Shelton police embrace body, dashboard cameras

SHELTON — For Officer Christopher Brosz, the new body cameras worn by Shelton police are just another piece of equipment worn every day. 

“It is simple to use … and it protects me,” said Brosz, a 10-year veteran of the department, as he placed the body camera on his uniform. “As long as you do job the way you are supposed to do your job, camera is irrelevant.

The Shelton Police Department began a phased roll out of the new body cameras and dash cameras for the patrol vehicles in May, with the force completely outfitted well prior to the July 1, 2022, deadline imposed by the Connecticut Police Accountability Law.  

“This is just another thing that we carry with us to protect us and make our jobs easier,” Brosz said. 

Brosz said it is a protection for him — and his fellow officers — in cases where a complaint is filed. Officers can now produce a full video of the incident in question. 

Lieutenant Robert Kozlowsky said, on the administrative side, the body cameras have displayed what officers deal with daily. 

"In the videos, we’ve seen members of the public use racial slurs, ethnic slurs toward officers,” Kozlowsky said. “We’ve watched people use personally derogatory slurs against the officers, their families. We have seen the restraint used by officers that handle these situations calmly and professionally every day.” 

The overall results have been positive, Kozlowsky said, adding that the body cams offer the department a way to provide a complete picture of every incident. 

“A picture is worth a thousand words,” Kozlowsky said. “Now we can send a video to the court to show what happened. Words can only illustrate so much of a person’s demeanor, their mind set. This has allowed officers to provide administration here and the courts a complete picture of an incident.” 

Kozlowsky said the body and dash cameras are a true benefit for officers in an age where there are cameras everywhere — from doorbells to street corners, and people everywhere with cellular phones recording everything around them. 

“We might as well record the incident from our point of view and make sure we have the whole incident recorded,” Kozlowsky said. 

Last year, the Board of Aldermen approved a five-year contract with Axon, a Scottsdale, Ariz.-based company that develops technology for military and law enforcement, including a line of body cameras, and, a cloud-based digital evidence platform.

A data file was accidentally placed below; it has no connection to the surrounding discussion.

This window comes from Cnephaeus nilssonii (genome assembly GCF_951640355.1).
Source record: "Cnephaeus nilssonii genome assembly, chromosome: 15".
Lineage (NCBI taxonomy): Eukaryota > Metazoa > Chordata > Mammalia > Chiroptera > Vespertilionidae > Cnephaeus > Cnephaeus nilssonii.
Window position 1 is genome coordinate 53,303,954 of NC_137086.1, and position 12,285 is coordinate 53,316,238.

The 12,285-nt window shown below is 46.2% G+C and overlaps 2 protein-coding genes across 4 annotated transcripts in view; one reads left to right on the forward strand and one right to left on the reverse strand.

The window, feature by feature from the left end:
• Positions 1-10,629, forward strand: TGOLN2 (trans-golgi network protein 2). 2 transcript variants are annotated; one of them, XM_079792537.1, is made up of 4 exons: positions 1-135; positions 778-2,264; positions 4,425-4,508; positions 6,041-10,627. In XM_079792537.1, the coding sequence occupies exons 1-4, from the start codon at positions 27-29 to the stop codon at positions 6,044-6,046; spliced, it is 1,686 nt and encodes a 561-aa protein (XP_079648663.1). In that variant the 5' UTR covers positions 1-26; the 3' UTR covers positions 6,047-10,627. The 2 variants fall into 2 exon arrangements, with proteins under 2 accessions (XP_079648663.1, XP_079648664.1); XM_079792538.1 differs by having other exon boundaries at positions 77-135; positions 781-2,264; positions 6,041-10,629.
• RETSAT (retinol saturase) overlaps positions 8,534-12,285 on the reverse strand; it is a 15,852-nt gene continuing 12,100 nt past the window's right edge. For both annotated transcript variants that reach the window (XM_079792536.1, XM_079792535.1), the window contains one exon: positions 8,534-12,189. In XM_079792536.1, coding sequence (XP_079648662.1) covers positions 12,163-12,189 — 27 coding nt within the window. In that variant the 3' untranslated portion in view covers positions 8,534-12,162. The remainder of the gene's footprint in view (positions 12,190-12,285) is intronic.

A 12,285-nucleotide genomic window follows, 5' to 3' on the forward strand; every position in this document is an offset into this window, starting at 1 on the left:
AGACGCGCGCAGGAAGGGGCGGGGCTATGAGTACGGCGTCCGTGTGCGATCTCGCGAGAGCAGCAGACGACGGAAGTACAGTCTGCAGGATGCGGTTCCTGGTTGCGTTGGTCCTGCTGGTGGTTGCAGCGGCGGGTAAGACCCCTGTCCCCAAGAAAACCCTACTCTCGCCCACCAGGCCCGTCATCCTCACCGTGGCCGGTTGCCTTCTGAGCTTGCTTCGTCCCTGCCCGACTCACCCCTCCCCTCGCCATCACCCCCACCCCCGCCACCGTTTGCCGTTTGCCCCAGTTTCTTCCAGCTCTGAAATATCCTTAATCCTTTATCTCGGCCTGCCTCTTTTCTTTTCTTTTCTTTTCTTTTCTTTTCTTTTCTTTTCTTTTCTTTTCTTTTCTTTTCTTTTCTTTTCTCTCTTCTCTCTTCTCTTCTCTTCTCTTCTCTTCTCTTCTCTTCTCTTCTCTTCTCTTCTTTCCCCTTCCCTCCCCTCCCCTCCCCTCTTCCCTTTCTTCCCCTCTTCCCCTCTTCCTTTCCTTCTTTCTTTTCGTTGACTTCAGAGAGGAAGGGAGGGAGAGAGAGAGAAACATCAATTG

Through the 2020 Police Accountability Law, all police departments in the state are required to have body cameras and cruiser cams. The law, passed in the wake of national protests against racial injustice and police brutality after the killing of George Floyd, went into effect Oct. 1, 2020. 

Among the new rules included in the law are tighter restrictions on police searches, a duty to intervene if police witness another officer using excessive force and penalties for civilians who call in an incident based on race. 

Other changes to policing brought by the law, including adjustments to qualified immunity that protect police from lawsuits over their conduct and further restrictions on the use of deadly force, went into effect this year. 

The vehicles out on patrol have dash cams and cameras in the back seat that capture audio and video of prisoners while inside the vehicle, Kozlowsky said. And the cameras have caught those in custody saying things they later tried to walk back after seeing the cameras. 

The body cams attach to the officer’s uniform, Brosz said. At the beginning of each shift, the officer must don the camera, and is required to hit the record button when at an incident that requires recording. 

Kozlowsky said the department administration does routine audits. And the system notes who is looking at the videos, time and date. 

"Some officers were nervous at first, knowing they would be recorded all the time, but cameras are everywhere all the time,” Brosz said. “If people can record us, my feeling is why not record them and (have) a full video of the incident.”